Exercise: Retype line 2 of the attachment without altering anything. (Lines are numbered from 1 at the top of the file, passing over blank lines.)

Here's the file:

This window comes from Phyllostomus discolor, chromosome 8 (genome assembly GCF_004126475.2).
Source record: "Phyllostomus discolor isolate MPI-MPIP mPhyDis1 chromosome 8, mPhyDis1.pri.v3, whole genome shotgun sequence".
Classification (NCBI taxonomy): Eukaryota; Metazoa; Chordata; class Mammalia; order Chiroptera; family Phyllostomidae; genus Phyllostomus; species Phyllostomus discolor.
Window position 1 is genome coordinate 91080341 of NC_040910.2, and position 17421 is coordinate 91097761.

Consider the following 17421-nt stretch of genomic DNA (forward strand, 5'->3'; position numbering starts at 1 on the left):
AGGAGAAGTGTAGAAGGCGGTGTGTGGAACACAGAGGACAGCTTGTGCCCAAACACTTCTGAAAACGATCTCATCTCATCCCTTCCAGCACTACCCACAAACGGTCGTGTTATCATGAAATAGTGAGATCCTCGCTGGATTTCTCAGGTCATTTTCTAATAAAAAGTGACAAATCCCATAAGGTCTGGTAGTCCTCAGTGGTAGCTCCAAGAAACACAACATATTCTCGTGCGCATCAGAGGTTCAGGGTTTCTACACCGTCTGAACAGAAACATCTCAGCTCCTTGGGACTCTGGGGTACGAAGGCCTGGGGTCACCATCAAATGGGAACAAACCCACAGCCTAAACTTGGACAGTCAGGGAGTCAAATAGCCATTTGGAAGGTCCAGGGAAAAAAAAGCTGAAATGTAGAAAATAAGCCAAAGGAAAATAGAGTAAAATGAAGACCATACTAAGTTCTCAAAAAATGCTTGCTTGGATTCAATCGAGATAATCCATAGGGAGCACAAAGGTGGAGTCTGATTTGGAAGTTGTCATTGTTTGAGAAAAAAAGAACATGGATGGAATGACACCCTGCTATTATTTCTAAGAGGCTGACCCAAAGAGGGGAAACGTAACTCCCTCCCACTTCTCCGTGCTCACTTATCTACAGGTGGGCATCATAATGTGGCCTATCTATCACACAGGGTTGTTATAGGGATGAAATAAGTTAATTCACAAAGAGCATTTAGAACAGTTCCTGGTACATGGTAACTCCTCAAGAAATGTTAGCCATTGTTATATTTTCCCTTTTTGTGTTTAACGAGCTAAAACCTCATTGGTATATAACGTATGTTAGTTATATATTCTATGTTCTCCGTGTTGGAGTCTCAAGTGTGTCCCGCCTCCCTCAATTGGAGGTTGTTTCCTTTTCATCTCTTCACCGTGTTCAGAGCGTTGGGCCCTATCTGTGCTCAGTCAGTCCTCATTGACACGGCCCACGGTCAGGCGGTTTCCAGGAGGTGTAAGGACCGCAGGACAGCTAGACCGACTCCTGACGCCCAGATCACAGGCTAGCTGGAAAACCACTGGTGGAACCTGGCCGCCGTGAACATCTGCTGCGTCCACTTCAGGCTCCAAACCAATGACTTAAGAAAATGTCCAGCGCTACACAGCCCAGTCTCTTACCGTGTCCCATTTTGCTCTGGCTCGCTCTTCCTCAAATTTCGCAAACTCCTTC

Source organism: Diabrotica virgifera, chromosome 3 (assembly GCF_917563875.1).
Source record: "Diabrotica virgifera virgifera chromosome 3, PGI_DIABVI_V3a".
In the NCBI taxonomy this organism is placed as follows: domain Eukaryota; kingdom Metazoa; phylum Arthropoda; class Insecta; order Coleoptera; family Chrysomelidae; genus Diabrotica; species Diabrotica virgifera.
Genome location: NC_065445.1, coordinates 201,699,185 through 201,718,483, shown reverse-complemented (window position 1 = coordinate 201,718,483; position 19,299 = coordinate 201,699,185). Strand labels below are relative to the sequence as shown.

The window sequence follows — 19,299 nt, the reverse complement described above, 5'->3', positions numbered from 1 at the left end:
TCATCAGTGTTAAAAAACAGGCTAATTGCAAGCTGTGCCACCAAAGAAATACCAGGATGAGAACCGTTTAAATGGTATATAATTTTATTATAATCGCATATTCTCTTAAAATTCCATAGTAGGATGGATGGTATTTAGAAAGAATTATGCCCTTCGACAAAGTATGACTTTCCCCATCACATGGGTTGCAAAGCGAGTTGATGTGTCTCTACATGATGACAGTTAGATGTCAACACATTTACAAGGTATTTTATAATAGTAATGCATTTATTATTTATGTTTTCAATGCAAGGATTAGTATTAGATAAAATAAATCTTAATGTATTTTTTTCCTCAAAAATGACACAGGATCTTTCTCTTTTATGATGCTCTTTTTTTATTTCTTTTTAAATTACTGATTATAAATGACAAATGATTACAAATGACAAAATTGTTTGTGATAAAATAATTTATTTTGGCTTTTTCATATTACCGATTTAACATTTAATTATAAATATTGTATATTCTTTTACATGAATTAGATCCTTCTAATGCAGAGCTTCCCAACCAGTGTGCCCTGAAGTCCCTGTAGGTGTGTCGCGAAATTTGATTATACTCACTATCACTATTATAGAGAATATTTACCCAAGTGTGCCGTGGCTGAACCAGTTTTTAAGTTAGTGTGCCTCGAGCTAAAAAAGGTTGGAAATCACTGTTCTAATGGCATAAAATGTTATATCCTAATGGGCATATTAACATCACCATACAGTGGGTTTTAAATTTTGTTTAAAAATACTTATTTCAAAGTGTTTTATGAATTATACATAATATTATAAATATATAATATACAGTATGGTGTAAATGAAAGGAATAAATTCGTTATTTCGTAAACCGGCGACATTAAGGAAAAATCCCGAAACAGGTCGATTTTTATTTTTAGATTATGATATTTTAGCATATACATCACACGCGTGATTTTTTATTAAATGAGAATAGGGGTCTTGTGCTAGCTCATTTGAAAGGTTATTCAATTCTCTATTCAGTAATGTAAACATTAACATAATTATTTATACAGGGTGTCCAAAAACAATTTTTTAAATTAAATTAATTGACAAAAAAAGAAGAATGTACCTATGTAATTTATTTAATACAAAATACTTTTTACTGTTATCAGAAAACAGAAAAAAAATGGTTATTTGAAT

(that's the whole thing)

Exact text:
Source record: "Phyllostomus discolor isolate MPI-MPIP mPhyDis1 chromosome 8, mPhyDis1.pri.v3, whole genome shotgun sequence".